Congratulations to KM Weiland on the release of her writer’s help book Structuring Your Novel. Using familiar story examples, KM explains the journey from opening lines to “The End.”
The process of editing this book generated some interesting discussion between myself and a colleague: Is there such a thing as a novelist who naturally knows how to shape a story from beginning to end, or is it something we all have to learn?
A minority of my clients are natural structuralists. Interestingly, I recall a time when I was, and how I lost it, and when I found it again. I think all writers have a top strength and a top area for growth. Structure can be either one, or somewhere in between.
In my case, I lost the feel for it due to absorbing a variety of conflicting (and sometimes utterly misguided) advice as a very new writer. The first two novels I ever drafted were terribly written but correctly structured.
For this reason, I think it’s tremendously important that writers keep in mind:
- Internet advice is piecework. It doesn’t give you enough meat to understand it in the greater context of your whole book. For instance, a blog post or forum discussion on characterization may or may not succeed at relating character development to plot, theme and structure.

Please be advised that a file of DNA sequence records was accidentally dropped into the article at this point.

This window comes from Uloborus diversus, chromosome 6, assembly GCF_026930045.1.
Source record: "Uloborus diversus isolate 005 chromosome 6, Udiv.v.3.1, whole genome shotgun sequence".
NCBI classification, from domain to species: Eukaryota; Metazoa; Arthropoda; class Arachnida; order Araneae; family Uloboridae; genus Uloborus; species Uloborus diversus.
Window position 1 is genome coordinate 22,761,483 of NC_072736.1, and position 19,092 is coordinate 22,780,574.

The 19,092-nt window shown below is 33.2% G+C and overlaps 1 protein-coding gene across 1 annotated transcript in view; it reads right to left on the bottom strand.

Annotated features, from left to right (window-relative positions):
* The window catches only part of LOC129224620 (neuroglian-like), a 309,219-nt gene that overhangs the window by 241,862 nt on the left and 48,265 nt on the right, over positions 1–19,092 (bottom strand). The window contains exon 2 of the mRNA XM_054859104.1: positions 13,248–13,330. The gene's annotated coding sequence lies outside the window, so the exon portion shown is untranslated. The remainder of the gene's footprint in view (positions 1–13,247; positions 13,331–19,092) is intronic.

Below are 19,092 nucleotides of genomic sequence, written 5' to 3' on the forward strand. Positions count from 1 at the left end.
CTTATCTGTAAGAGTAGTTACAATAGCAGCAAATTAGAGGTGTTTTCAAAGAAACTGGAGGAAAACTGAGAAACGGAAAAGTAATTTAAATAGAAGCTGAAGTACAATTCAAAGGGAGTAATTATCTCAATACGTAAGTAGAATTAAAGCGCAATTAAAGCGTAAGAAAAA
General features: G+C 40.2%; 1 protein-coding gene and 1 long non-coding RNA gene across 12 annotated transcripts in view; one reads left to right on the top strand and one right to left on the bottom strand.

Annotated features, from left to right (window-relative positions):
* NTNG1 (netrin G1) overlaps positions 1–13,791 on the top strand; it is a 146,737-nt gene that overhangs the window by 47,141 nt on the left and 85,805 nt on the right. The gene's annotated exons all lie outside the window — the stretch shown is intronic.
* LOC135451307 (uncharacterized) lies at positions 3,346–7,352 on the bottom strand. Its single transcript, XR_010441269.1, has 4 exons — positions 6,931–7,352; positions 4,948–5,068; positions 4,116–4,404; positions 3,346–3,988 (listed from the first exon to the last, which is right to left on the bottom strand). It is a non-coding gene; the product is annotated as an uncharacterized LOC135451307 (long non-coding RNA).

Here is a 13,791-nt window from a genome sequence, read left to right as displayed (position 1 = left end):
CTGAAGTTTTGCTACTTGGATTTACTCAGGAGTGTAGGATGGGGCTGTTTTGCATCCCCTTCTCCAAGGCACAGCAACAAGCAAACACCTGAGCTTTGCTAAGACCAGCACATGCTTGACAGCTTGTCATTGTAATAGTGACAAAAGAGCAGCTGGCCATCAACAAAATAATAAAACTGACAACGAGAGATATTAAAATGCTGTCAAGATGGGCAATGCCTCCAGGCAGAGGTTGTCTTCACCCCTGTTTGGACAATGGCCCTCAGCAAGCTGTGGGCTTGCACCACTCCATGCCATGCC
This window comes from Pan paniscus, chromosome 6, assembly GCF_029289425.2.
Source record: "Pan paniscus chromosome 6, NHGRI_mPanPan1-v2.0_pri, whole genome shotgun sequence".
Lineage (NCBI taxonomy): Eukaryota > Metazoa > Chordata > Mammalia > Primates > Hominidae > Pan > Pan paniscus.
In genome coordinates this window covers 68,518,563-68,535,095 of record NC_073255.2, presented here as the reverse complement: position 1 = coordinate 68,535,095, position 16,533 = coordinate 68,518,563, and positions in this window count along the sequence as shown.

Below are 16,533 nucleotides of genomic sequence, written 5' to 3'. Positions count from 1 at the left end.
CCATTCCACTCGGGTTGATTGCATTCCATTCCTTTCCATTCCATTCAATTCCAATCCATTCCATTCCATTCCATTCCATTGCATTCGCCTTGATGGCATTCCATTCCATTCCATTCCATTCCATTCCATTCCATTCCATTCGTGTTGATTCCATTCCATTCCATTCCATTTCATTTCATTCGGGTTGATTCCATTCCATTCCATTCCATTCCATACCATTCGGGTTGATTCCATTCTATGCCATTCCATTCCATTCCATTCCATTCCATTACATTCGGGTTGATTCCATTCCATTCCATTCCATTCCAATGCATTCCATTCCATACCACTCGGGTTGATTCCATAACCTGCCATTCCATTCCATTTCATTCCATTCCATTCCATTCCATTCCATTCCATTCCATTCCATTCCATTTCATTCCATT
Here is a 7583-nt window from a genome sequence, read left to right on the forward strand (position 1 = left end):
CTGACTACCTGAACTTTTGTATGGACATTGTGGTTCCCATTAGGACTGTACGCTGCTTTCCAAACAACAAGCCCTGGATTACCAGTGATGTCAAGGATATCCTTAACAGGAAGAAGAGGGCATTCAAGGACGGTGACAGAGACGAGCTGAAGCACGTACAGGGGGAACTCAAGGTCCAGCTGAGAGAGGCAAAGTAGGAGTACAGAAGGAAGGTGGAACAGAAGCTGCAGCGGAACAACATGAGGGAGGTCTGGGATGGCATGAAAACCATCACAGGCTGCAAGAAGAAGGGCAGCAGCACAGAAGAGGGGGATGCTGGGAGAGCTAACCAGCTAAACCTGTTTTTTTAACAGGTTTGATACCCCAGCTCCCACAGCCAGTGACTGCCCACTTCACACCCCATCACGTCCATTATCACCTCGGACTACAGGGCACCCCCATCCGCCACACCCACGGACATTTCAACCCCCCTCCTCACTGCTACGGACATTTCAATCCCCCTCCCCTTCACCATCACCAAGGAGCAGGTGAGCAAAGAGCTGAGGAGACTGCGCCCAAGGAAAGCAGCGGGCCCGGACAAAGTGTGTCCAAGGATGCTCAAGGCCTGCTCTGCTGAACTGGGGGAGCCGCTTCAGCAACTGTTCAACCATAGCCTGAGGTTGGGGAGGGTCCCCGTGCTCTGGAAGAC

- Critique groups can only rise to the level of their most experienced member. This was a difficulty for me too, early on: Being part of an online group that critiqued novels 2,000 words at a time (what structure?) where 95% of the members were extremely new, unpublished novelists.
I can still recall, about a decade ago, a particular critique group submission: a beautifully voiced opening to a police procedural. It used a fantastic control of narrative distance to sweep in on the crime scene. It was like having a movie’s opening pan shot play through your head.
It was stripped down to a page and a half by one critiquer because the narrative passages “failed to include action.” That, my friends, was a horrifying thing to see. That was zero sense of scene structure at work. It was sincere, but not healthy.
So in discussing this with Katie, I began to wonder if this is why we see so few writers who know how to structure. Perhaps the online environment of anyone’s-an-expert and 500-word blog posts that contradict each other from blog to blog are part of the problem. Or maybe it doesn’t come naturally to most people. It’s hard to say.
What I do know is this: Strong structure is one of the top three things missing from novels that take a rejection slip. If you don’t know what it is, grab hold of it. If you do, stand on your knowledge and don’t let the confusing hodgepodge out there interfere.